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Christopher Columbus Statue Quietly, Officially Removed From Tower Grove Park

Crews lift the Christopher Columbus statue from its pedestal in Tower Grove Park on June 16, 2020.
Shahla Farzan | St. Louis Public Radio
Crews lift the Christopher Columbus statue from its pedestal in Tower Grove Park on Tuesday morning.

Updated at 5:50 p.m., June 16

A crew removed the statue of Christopher Columbus from Tower Grove Park in St. Louis with little fanfare early Tuesday morning.

The statue, which has stood at the east entrance to the park near South Grand Boulevard for more than a century, has become the subject of scrutiny in recent years. Petitioners have called for its removal, citing the explorer’s treatment of Native Americans. 

The park’s board of commissioners authorized the removal of the statue. The board said in a statement posted Tuesday on Facebook that the statue was originally intended to celebrate the immigrant community in the St. Louis region.

“But now, for many, it symbolizes a historical disregard for indigenous peoples and cultures and destruction of their communities,” the press release stated, adding that its removal is intended to reaffirm the park’s position as a welcoming place.

The park’s Board of Commissioners declined to comment on where the statue will be taken or if another monument will be erected in its place. 

A small crowd gathered in front of the statue Tuesday, as crews used crowbars to loosen it from its pedestal. Onlookers cheered as a crane lifted it into the air and laid it on a flatbed trailer. It wasn't clear who employs the crew; the workers did not appear to be city employees, and there were no names on their trucks. 

Crews lower the statue of Christopher Columbus onto a flatbed trailer on June 16, 2020.
Credit Shahla Farzan | St. Louis Public Radio
Crews lower the statue of Christopher Columbus onto a flatbed trailer Tuesday morning.

The statue’s removal in St. Louis is the latest in a national movement to remove Columbus statutes, as many see the Italian explorer as a violent colonizer. Columbus statues have been either beheaded or taken down by protesters in Massachusetts, Minnesota and Virginia.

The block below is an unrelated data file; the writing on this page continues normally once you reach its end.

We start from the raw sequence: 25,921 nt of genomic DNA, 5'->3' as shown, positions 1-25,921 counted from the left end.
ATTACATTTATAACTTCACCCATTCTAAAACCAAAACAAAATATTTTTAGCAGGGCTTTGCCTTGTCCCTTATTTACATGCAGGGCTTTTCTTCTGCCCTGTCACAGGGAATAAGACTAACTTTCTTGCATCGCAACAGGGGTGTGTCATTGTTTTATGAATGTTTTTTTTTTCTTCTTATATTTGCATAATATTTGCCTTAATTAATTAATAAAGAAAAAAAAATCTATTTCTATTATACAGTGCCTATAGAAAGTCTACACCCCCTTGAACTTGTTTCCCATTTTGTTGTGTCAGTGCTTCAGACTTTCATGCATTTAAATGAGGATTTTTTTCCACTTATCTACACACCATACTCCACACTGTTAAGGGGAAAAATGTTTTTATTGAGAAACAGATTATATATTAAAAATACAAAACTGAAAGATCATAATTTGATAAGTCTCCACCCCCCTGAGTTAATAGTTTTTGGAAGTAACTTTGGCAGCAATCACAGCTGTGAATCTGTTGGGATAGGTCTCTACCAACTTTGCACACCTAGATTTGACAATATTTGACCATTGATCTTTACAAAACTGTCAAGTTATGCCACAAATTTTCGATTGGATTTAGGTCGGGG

An advisory task force had decided to preserve the statue in September, rather than removing it from Tower Grove Park. The group consisted of representatives from several Native American tribes, Black Lives Matter activists, the Missouri Historical Society, the National Park Service and the St. Louis Art Museum.

“For me, it was a statue that honored a murderer,” said Maria Hussman, who was a part of the task force last year.

Hussman said while she recognizes the statue’s intent to honor Italian-American immigrants, the colonial history of Columbus is whitewashed and often does not include his part in the genocide of native peoples. 

Hussman, a member of the Anishinaabe Nation, added that she thinks the statue should still be studied and discussed.

“I don’t necessarily want to… have Christopher Columbus just struck from the record any more than I want to see any other ugly historical issue erased from the record,” she said.

The statue of Christopher Columbus stood in the park for about 140 years before its removal Tuesday. 061620
Credit Shahla Farzan | St. Louis Public Radio
The statue of Christopher Columbus stood in the park for about 140 years before its removal Tuesday.

Rio Vitale said he is sad to see the statue go because, to him, it honored Italians who were discriminated against.

“But that’s really not an argument that I’m going to present today to say that it should remain because it’s just too controversial,” said Vitale, who is the president of Ciao St. Louis, a non-profit dedicated to preserving Italian-American culture.

“We can pick a better symbol to represent our heritage and our suffering than Christopher Columbus.”

Follow Shahla on Twitter: @shahlafarzan

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Shahla Farzan is a reporter at St. Louis Public Radio. She comes most recently from KBBI Public Radio in Homer, Alaska, where she covered issues ranging from permafrost thaw to disputes over prayer in public meetings. Before becoming a journalist, Shahla spent six years studying native bees, eventually earning her PhD in ecology from the University of California-Davis. She has also worked at Capital Public Radio in Sacramento and as a podcaster for BirdNote. Her work for St. Louis Public Radio on drug overdoses in Missouri prisons won a 2020 Regional Edward R. Murrow Award. 
Kayla is a general assignment reporter at St. Louis Public Radio.

Send questions and comments about this story to feedback@stlpublicradio.org.

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